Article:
Why do people want to keep saltwater aquariums in the first place? Well, the answer to these questions will naturally differ from aquarist to aquarist. Some aquarists are intrigued by the challenged. They started out with easy freshwater species, advanced to breeding freshwater species that hardly anyone can even keep alive in aquariums, and now they are looking for yet another challenge to face. Most aquarists are however keeping saltwater aquariums simply because they are fascinated by marine life forms. By keeping a saltwater aquarium, you will be able to select from a much wider range of species than before. Some of the most colourful fish species in the world are for instance marine species that must be kept in saltwater. Marine Angelfish, Damselfish and Clownfish are three examples of popular saltwater species that you will find in many marine aquariums. In addition to fish, you can for instance keep corals, anemones, marine crustaceans and weird and wonderful animals like jellyfish and octopuses. There are three main types of saltwater aquariums: FO, FWLR and Reef aquariums. The abbreviation FO stands for Fish Only while FWLR means Fish With Live Rock. Some aquarists will also keep more rare species in their aquariums, such as jellyfish, squids and octopus. The reef aquarium is generally considered to be the most complicated of the three main forms of aquarium. In a reef aquarium, the fish is not the centre of attention. Focus is instead placed on various forms of delicate corals. Corals have very particular requirements and will for instance need supreme water quality, intricate current patterns and extremely strong lights. When you arrange your saltwater aquarium, it is very important to you only select equipment and decorations suitable for saltwater use.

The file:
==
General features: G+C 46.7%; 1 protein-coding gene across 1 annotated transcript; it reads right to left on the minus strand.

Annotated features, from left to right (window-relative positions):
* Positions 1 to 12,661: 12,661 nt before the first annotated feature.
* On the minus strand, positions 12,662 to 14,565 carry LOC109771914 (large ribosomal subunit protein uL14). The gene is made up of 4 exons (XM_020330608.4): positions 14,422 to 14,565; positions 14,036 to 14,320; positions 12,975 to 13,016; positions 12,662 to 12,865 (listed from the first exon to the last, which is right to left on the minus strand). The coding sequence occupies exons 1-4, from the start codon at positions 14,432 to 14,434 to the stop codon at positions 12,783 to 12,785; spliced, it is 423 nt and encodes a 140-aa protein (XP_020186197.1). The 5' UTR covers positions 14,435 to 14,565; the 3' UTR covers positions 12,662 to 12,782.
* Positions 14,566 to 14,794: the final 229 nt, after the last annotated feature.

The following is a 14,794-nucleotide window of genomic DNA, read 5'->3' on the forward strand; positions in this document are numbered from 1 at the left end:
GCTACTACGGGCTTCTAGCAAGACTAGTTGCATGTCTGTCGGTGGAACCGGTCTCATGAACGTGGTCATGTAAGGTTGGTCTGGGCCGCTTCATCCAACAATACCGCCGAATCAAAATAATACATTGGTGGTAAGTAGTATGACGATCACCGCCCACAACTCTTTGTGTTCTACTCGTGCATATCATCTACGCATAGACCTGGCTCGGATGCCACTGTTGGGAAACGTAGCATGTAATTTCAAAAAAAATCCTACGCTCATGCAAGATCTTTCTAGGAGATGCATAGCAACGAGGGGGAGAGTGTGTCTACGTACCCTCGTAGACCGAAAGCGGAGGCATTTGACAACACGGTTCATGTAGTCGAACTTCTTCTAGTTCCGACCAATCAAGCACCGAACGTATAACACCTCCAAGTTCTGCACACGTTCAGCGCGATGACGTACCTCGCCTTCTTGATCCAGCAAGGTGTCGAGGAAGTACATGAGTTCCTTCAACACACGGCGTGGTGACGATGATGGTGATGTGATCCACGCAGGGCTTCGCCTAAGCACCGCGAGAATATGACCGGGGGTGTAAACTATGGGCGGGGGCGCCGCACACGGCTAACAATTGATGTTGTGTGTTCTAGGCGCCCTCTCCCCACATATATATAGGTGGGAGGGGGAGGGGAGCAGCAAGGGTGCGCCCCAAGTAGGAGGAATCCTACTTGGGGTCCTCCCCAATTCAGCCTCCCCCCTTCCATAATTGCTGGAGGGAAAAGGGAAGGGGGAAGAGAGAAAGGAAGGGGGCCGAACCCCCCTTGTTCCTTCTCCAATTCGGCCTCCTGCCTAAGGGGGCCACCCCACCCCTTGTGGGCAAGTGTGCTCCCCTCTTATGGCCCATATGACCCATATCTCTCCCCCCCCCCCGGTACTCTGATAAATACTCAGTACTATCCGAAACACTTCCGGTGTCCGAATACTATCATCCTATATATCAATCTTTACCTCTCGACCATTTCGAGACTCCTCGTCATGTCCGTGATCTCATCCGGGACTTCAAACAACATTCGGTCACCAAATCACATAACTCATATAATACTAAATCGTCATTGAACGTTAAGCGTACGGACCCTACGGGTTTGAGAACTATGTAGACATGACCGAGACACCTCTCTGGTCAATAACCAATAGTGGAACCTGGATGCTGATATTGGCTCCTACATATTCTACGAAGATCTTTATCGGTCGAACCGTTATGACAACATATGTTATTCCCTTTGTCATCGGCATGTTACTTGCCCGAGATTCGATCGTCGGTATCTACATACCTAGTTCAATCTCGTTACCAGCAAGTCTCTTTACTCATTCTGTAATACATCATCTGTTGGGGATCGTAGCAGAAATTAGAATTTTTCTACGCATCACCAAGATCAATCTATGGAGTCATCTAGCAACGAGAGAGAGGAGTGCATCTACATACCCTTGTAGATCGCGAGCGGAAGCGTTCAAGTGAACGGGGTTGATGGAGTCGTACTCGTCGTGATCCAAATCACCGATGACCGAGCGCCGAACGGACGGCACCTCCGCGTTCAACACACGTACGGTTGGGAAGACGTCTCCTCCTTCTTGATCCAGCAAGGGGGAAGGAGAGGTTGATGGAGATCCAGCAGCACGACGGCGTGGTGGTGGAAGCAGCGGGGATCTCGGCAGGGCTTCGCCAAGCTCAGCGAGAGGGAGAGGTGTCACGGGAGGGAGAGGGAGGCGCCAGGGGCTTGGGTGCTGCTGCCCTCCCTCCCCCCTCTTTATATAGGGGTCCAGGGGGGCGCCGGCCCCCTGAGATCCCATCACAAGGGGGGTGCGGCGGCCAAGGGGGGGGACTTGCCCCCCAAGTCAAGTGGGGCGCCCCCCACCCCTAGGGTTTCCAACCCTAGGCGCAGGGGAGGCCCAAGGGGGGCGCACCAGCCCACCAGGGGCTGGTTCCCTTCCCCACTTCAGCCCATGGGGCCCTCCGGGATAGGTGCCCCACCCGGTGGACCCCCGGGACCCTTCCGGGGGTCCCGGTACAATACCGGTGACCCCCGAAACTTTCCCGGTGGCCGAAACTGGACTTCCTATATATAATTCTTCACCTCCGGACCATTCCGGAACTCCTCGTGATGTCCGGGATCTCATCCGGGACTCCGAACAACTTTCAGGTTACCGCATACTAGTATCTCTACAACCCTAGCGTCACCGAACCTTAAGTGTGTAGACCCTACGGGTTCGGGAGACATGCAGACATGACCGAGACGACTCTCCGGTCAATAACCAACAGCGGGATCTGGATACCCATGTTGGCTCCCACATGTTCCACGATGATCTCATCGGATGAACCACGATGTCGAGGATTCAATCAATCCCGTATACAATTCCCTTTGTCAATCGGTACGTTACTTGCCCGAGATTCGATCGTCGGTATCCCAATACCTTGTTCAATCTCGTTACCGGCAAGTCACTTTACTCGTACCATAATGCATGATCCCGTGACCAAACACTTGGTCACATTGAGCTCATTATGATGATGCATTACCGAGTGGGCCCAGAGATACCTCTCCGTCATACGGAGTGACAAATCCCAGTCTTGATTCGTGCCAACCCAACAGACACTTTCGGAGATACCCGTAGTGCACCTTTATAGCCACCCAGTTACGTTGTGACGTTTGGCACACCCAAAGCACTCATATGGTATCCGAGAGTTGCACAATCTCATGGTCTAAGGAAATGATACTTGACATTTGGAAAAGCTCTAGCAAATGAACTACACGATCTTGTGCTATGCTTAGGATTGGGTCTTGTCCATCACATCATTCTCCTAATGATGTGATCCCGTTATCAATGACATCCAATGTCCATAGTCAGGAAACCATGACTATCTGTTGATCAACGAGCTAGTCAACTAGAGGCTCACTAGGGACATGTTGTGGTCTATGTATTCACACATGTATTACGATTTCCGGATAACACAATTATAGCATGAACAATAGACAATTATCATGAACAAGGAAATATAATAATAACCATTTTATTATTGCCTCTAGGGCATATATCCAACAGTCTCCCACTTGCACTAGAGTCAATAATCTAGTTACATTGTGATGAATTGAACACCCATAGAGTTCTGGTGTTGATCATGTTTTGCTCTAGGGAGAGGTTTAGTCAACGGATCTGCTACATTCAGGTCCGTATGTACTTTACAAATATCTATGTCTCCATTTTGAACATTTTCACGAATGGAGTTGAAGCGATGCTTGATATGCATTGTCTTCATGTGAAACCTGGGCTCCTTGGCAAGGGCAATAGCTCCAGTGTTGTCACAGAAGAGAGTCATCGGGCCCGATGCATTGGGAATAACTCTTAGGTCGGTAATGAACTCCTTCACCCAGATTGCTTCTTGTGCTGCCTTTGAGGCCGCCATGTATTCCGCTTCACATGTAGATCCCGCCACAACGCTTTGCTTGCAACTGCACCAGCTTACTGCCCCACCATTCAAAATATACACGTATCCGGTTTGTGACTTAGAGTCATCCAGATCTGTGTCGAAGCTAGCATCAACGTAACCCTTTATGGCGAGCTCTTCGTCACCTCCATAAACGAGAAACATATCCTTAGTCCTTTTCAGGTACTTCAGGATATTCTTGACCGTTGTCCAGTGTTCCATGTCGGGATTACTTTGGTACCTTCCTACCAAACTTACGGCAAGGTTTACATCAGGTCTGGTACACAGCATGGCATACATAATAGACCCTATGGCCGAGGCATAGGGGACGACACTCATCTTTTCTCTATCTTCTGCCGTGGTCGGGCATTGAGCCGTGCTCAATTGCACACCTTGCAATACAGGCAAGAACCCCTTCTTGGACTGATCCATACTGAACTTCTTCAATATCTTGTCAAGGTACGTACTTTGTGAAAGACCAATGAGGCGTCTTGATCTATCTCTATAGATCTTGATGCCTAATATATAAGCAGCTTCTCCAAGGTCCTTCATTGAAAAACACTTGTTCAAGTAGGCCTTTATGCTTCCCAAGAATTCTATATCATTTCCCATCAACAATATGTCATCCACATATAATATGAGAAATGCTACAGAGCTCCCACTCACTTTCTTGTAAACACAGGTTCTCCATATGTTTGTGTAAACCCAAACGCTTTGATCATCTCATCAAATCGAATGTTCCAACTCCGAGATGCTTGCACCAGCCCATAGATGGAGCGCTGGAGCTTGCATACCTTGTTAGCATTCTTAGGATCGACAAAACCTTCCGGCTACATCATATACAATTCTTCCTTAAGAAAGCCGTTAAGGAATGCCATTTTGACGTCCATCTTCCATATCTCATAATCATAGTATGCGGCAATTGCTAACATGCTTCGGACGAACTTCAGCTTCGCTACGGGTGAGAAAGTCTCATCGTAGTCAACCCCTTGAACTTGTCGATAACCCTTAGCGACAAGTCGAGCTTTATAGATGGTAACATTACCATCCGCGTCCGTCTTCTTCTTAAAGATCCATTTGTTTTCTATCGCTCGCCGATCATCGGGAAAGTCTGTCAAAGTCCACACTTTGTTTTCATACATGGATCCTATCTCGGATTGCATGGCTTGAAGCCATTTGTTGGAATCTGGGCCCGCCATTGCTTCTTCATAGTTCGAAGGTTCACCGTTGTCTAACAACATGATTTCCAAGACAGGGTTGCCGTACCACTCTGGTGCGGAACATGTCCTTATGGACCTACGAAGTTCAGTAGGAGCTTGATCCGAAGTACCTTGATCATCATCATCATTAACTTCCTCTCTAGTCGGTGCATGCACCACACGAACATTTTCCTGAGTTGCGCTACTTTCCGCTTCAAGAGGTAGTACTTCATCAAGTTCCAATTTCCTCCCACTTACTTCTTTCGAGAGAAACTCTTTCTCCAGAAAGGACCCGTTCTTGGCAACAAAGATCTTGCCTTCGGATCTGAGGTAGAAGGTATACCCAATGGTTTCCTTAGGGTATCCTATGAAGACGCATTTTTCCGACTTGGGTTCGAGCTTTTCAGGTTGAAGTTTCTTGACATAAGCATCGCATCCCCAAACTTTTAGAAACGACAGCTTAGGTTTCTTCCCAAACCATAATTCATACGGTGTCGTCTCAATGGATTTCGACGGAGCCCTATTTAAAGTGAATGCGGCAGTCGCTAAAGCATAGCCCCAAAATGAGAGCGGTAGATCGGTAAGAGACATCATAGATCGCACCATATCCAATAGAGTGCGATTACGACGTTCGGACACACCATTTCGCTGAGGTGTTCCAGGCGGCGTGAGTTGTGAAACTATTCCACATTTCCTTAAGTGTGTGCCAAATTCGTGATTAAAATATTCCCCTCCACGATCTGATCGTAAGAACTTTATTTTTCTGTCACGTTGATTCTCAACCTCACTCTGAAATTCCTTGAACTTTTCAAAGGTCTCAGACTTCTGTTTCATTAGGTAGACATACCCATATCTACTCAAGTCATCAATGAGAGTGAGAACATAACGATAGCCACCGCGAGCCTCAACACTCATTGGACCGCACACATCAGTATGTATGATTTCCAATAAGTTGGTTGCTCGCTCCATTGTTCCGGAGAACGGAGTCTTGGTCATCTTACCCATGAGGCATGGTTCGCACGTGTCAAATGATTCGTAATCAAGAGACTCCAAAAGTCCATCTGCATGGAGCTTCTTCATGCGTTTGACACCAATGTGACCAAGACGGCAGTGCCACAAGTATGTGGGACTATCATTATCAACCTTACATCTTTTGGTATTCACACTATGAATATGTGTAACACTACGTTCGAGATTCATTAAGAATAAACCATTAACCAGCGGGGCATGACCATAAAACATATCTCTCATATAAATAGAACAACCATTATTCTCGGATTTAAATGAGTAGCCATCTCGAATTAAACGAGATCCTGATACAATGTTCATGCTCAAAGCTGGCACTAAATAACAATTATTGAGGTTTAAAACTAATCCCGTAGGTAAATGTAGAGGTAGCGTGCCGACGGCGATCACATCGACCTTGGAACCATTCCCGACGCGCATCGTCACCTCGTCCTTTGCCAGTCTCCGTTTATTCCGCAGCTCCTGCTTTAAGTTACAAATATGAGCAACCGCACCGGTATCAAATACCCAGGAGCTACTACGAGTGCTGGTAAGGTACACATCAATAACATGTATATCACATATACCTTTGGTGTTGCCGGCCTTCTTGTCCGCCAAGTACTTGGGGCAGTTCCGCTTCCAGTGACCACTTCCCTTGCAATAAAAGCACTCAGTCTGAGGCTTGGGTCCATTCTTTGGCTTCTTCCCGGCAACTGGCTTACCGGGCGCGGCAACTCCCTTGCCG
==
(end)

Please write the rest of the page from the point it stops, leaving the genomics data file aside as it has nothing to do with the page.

As mentioned earlier in this article, the chemistry in a saltwater aquarium differs from that found in a freshwater aquarium. An item that would be safe to use in a freshwater aquarium can therefore be unsuitable for a marine aquarium. You must also keep in mind that marine species tend to be extremely sensitive to pollution and changes in water chemistry. A piece of aquarium decoration that excretes a tiny amount of a dangerous compound can be enough to kill many marine life forms. Most saltwater aquarists rely on a combination of biological, chemical and mechanical filtration to keep the water quality up in the aquarium. By using quite a large aquarium, you will also make it easier to maintain a stable environment with low levels of soluble waste. A saltwater aquarium smaller than 55 gallons (200 litres) is considered quite difficult to keep. You can decrease the biolode by never over-feeding your aquarium inhabitants. Any uneaten food must naturally be removed from the water as soon as possible, and the same thing is true for dead organisms. It is also common for saltwater aquarists to introduce scavenging organisms to the aquarium since these animals will consume scraps of food before it starts to decay and pollute the water.

Allen Jesson writes for several sites including the UK’s leading retailer of aquariums and fish tanks and an excellent information resource for any owner of a salt water or fresh water aquarium or a tropical saltwater aquarium.


About Author

Devoted pet owner and now, devoted pet editor, Judi worked in traditional offices, keeping the books and the day-to-day operations organized. Taking her dog to work every day for over a decade never seemed odd. Neither did having an office cat. She knows what it's like to train a new puppy and she's experienced the heartache of losing beloved companions. Retired, she currently lives with her spoiled dog and four chickens (who are, interestingly enough, also spoiled).